Last weekend we took the children up to a secret beach to go “palourde” or clam fishing in the sand on the beach while the tide is out. You need little rakes to move the sand, and then you can feel if you have something hard underneath the sand. Then you dig. The best place to look is on the little rivulets going down to the sea. Where there is one big clam, there are often at least 5 others. The technique needs a little practice, but the clams were delicious, cooked in a little butter, shallots, garlic and parsley. And it is great fun for the kids!

Journée du patrimoine

Chateau de Bonnefontaine
Chateau de Bonnefontaine
Tree where Anne de Bretagne sat
Tree where Anne de Bretagne sat
Stately dining room
Stately dining room
Bonnefontaine
Bonnefontaine

September is always a beautiful month to visit Brittany. The colours of the countryside are change from green to orange, yellow and brown, the tractors are ploughing the fields and preparing for the corn harvest. The beaches and attractions are quieter, the sea still warm (well, 18°C) and the weather is often sunnier and drier than in July and August. The third weekend of September is designated ‘Week-end du patrimoine’ (heritage weekend) and it is on this weekend that you find many historical buildings, including town halls, churches, cathedrals, stately homes and manor houses which are usually private, opened to the public for one or two days. It’s a great opportunity to see the inside of buildings you usually only see externally, and if you are lucky, meet and chat to the owners.
On Sunday I took my children to the nearby Chateau de Bonnefontaine, near Antrain (10 kms from La Haute Manceliere), a very well preserved stately home. The chateau is still privately owned, although weddings and musical events take place in the grounds and the Orangerie. We were able to walk around the grounds and see the tree where the Duchesse Anne de Bretagne (she deserves a separate post of her own and I will do that soon!) and also enter the chateau to see the beautiful hall and dining room of the chateau itself, with it’s fantastic painted mural.  The owner himself and his wife gave a guided tour of the rooms and explained the history of the building. Definitely worth a visit, and next year we will be visiting a few more local stately homes.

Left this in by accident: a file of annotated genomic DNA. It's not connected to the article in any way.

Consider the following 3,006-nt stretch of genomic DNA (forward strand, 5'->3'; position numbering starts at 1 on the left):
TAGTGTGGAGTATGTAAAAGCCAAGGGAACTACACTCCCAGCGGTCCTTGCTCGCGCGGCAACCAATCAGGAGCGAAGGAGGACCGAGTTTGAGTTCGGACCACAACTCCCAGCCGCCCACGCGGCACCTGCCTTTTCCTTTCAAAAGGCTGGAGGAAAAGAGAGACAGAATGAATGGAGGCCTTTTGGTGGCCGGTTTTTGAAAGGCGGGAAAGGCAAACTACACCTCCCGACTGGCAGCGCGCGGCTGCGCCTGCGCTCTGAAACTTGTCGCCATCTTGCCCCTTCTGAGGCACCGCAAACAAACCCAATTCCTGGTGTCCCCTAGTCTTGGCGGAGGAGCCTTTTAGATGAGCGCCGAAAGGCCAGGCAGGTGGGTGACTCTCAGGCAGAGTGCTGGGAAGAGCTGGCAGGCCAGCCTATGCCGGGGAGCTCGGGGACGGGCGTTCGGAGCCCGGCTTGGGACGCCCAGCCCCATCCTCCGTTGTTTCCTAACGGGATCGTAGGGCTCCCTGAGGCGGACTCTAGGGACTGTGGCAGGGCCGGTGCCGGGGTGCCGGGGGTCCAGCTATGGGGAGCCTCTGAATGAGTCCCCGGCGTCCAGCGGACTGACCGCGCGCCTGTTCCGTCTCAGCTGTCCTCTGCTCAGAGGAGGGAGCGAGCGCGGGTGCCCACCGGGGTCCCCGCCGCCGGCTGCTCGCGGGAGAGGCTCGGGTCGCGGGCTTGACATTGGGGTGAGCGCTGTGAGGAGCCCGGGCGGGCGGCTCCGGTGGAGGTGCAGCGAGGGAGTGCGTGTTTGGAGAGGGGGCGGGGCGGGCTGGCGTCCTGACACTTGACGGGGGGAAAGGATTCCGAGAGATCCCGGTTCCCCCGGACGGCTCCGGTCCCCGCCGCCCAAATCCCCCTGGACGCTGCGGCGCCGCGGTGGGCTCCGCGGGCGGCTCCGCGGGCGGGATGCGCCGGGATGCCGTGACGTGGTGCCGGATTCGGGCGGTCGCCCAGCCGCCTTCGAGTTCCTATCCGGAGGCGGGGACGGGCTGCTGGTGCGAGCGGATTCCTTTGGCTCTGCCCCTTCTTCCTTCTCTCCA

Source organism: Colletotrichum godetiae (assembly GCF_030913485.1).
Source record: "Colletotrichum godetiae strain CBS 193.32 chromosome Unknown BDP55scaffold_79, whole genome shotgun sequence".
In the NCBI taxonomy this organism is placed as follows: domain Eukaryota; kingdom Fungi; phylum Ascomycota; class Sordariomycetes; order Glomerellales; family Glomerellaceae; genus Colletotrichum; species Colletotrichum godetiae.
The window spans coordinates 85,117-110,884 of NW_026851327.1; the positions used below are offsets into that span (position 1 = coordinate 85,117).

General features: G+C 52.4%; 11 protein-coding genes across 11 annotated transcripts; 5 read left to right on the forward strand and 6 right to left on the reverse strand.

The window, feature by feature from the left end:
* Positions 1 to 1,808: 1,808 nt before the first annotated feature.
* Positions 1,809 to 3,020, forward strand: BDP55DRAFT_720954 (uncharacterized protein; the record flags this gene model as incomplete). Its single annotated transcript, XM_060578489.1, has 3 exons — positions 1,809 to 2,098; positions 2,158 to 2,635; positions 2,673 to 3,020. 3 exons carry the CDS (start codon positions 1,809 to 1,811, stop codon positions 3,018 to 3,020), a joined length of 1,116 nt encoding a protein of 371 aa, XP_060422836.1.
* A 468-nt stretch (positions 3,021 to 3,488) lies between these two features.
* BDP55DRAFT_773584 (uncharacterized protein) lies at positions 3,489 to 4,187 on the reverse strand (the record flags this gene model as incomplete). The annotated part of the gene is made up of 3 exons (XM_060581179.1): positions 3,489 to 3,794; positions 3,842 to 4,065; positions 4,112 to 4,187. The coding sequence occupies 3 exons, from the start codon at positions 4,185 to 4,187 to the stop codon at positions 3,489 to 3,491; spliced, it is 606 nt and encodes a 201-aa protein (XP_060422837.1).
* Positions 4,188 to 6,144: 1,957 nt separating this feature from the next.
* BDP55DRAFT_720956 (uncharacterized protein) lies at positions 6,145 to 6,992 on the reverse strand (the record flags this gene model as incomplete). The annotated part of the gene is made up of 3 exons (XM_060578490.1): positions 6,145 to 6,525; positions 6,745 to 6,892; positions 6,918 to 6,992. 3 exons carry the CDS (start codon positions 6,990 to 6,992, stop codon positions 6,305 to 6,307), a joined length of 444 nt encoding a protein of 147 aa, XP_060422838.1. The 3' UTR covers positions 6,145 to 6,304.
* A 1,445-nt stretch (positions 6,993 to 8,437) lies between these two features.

Chateau de Bonnefontaine

Talented guests

One of the nicest things about living on site is meeting guests and learning about their hobbies and interests. Over the years I’ve had musicians stay, the most memorable (and loudest) was a teenage trombone player who brought his trombone with him on holiday to practice. Fortunately he played quite well!

I’ve also been lucky enough to be the recipient of some excellent paintings done either here, or of things in the area. This summer, Beth Davies, who is only 13, spent some of her holiday doing some beautiful paintings of the flowers around the garden.

 

 

 

 

 

 

 

 

 

I think they are beautiful – and thanks to her mum Hazel for copying them and sending them to me!

Another treasured picture was done by Colin Warden, who has stayed here a few times with his family in Les Chouettes.  For the last visit he presented me with a painting he did of Mont St Michel, which I had framed and it is now in pride of place on the wall of the living area of the farmhouse.

Mont St Michel by Colin Warden
Mont St Michel by Colin Warden

Any drawings, whether by toddlers or professional artists are always received very gratefully. Thankyou to everyone who has everyone who has painted at La Haute Mancelière!